> => don't install stuff from source (except Gentoo, but that *is* the
> => package manager :), you install from the repo.  OK, but what if you need
> What "repo"...there are many repositories...some free-as-in-beer,
> some free-as-in-speech, some neither. The fact that a single interface
> (apt-get, or yum, or emerge) can reference multiple repositories is
> a tremendous convenience vrs. the WindowsUpdate interface, but it's
> not fundamentally different than using a single Windows product (SCCM,
> for example) to manage updates that are distributed from multiple sources.
> 	[SNIP!]
> =>
> => So, todays example.  I got an email at work discussion a non-intuitive
> => customer name issue, and I thought I'd be funny and try to do an anagram
> => of it.  But the name was 19 characters, which is too long for the
> Here's a good challenge...perfect for someone who enjoys shell scripting:
> 	Assuminng the presence of /usr/dict/words, do the anagram search
> 	using only "standard" shell tools (bash, sed, grep, awk, sort, wc,
> 	etc.) [note the absence of perl, python, ruby, etc.].
> => web-based anagram engines.  So in literally 10 minutes (read the
> => timestamps) I:
> I love the example!
> => 	1) Searched for apps to solve my problem
> => 	2) installed one, took a few minutes to realize didn't like it
> => 	3) installed the other, took a few minutes to use it
> => 	4) purged the one I didn't like, and am sure it's really gone
> =>
> => How long would a search for a similar tool take for Windows?  You have
> => to Google it, read various descriptions scattered all over the web,
> Huh? If I was doing this on any platform, I'd still do some research
> (google, reading package descriptions available through the package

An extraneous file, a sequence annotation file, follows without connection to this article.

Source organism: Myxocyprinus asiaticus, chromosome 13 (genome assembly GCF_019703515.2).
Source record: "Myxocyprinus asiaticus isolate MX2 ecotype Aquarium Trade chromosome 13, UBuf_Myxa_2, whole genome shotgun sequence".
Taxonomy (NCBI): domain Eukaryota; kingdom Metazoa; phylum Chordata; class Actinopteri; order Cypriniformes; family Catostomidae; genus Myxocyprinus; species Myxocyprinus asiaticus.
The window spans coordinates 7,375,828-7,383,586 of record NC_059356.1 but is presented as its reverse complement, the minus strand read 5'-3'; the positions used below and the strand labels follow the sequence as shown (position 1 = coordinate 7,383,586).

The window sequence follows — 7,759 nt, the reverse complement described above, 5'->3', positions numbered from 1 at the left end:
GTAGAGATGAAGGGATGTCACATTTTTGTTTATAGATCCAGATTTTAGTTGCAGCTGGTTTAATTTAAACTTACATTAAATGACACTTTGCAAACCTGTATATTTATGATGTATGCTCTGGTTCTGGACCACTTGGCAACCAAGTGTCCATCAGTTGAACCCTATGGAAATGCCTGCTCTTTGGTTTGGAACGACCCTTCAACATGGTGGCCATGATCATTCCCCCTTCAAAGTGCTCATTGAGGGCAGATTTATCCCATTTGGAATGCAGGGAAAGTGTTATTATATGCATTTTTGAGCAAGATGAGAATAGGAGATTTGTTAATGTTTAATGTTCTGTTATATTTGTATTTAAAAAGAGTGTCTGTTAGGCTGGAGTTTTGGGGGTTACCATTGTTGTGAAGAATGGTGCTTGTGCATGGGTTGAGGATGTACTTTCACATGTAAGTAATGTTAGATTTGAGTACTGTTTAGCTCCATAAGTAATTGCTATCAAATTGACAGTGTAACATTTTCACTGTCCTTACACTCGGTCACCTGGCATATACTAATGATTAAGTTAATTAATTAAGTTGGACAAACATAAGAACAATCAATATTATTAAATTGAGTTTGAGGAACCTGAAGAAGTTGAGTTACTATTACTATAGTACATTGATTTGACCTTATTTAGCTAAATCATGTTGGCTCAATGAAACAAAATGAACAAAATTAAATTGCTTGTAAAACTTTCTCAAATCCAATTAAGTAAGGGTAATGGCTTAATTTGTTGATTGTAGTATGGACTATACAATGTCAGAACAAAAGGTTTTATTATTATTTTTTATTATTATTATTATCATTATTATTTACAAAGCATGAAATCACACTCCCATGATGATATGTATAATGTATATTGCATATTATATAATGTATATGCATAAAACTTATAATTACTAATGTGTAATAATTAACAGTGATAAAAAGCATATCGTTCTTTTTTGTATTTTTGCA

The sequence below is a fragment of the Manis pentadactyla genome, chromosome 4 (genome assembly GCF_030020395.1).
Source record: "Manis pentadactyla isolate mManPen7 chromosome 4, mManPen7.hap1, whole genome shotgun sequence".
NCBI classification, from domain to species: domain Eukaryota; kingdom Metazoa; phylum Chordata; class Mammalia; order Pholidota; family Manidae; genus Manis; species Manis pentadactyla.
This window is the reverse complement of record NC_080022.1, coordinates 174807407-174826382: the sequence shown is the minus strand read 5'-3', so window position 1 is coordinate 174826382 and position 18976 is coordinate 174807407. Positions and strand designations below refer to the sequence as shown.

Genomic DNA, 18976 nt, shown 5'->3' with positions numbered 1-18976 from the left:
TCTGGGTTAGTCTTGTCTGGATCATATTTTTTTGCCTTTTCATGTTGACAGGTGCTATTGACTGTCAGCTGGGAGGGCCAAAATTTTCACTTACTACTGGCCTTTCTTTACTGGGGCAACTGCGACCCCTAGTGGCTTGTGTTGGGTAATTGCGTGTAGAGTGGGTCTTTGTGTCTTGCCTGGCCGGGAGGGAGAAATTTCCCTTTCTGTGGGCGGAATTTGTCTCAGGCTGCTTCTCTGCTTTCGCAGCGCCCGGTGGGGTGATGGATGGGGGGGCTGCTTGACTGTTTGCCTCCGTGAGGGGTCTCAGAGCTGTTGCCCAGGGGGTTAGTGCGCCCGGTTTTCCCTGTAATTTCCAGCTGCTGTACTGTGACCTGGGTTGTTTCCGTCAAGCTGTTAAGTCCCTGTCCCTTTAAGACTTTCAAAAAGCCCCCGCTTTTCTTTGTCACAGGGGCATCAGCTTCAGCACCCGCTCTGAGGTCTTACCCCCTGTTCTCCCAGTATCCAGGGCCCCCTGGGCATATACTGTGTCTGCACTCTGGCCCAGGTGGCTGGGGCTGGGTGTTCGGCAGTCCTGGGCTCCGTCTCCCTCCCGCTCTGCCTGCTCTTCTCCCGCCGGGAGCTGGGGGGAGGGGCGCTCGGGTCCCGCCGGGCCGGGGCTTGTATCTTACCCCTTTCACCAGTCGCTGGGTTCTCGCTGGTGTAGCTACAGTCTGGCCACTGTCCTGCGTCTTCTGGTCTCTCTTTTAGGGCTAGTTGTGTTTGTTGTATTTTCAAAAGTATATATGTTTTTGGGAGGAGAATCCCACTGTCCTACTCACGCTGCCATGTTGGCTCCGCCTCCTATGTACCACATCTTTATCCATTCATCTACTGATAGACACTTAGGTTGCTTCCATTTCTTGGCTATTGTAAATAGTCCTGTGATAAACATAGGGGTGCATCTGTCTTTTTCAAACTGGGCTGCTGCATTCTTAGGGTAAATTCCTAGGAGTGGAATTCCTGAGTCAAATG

> manager, etc.) before blindly installing software. You're citing a false
> distinction between the Windows and Linux.
> => choose from possibly hundreds of analysis-paralysis-inducing choices,
> You seem to be arguing that having just 2 choices for a solution is better
> than
> hundreds... Maybe, but someone could make just the opposite case.
> => download it, hope it's not malware, figure out how to install it, try
> Um, how do you know that the thing you just installed on your Linux system
> isn't malware?
> How does the issue of "figuring out how to use an application" enter into
> the discussion about repositories & package managers, other than as a red
> herring which indicates your bias for or against a particular environment?
> => it, then figure out if it will cleanly uninstall (probably not).  Not
> => for me...
> Again, this is a false distinction...the package management interface
> provides
> little assurance that something will cleanly uninstall.
> Ironically, I'd actually argue that Windows is better at managing packages
> that do not come from Windows. If you want to install a Linux package that
> isn't packaged for your distro, you've got a few choices:
>    [A]	install the native version (ie., from source or the binary that came
> with the package). If you're
> 	very luck, and you keep the Makefile for ever, there might be an
> uninstaller.
>    [B]	repackage the native version in your own distro's packaging format
> (this is a path to madness for
> 	most people...and still says little about a clean uninstall)
>    [C]	use a tool like checkinstall[2] to do the above task [B]. Much
> easier, but it still doesn't do much
> 	for the uninstall beyond removing files (ie., no reversal of any system
> files that were changed,
> 	etc.)
> In Windows, most installed packages--wether from the Windows distribution or
> not--show up in the "Add & Remove" control panel (ick...) and there's at
> least a place to try to begin the removal.
> =>
> => Notes:
> => * I prefer the command line.  There are various GUI tools that do all of
> => this too.  The names change based on distro and version of distro.  Poke
> => around...
> the programs change with the distro & version...but that's not
> counted as a negative....compared to, for example
> ""?
> By the way, I firmly agree with your preference for Linux (and it's package
> managers) over Windows. My issue here is with the specious reasoning &
> examples.
> Mark
> 	[1]
> =>
> => Later,
> => JP
> => ----------------------------|:::======|-------------------------------
> => JP Vossen, CISSP            |:::======|
> => My Account, My Opinions     |=========|
> ___________________________________________________________________________
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Brent Saner
Philadelphia Linux Users Group         --